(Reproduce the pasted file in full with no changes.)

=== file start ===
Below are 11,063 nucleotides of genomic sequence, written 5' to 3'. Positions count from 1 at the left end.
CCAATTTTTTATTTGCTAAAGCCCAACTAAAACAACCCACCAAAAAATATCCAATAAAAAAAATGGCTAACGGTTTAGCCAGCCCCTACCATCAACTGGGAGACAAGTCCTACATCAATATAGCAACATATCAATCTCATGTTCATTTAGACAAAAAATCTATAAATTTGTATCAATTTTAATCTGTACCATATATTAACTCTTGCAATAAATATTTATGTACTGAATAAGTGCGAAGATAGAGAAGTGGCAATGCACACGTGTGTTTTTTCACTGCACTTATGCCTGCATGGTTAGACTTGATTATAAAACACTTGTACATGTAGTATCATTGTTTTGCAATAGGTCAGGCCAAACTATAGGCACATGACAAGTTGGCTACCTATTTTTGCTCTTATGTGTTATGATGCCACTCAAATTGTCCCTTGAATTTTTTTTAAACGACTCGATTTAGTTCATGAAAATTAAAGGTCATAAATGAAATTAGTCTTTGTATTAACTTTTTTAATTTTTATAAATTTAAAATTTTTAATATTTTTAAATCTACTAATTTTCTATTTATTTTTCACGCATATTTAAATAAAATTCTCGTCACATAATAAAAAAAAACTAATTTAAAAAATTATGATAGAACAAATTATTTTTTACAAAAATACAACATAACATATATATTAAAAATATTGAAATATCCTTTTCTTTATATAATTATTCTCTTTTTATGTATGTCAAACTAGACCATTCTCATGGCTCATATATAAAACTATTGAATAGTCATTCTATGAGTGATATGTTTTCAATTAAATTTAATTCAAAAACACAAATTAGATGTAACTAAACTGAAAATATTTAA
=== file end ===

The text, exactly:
Below are 11,063 nucleotides of genomic sequence, written 5' to 3'. Positions count from 1 at the left end.
CCAATTTTTTATTTGCTAAAGCCCAACTAAAACAACCCACCAAAAAATATCCAATAAAAAAAATGGCTAACGGTTTAGCCAGCCCCTACCATCAACTGGGAGACAAGTCCTACATCAATATAGCAACATATCAATCTCATGTTCATTTAGACAAAAAATCTATAAATTTGTATCAATTTTAATCTGTACCATATATTAACTCTTGCAATAAATATTTATGTACTGAATAAGTGCGAAGATAGAGAAGTGGCAATGCACACGTGTGTTTTTTCACTGCACTTATGCCTGCATGGTTAGACTTGATTATAAAACACTTGTACATGTAGTATCATTGTTTTGCAATAGGTCAGGCCAAACTATAGGCACATGACAAGTTGGCTACCTATTTTTGCTCTTATGTGTTATGATGCCACTCAAATTGTCCCTTGAATTTTTTTTAAACGACTCGATTTAGTTCATGAAAATTAAAGGTCATAAATGAAATTAGTCTTTGTATTAACTTTTTTAATTTTTATAAATTTAAAATTTTTAATATTTTTAAATCTACTAATTTTCTATTTATTTTTCACGCATATTTAAATAAAATTCTCGTCACATAATAAAAAAAAACTAATTTAAAAAATTATGATAGAACAAATTATTTTTTACAAAAATACAACATAACATATATATTAAAAATATTGAAATATCCTTTTCTTTATATAATTATTCTCTTTTTATGTATGTCAAACTAGACCATTCTCATGGCTCATATATAAAACTATTGAATAGTCATTCTATGAGTGATATGTTTTCAATTAAATTTAATTCAAAAACACAAATTAGATGTAACTAAACTGAAAATATTTAA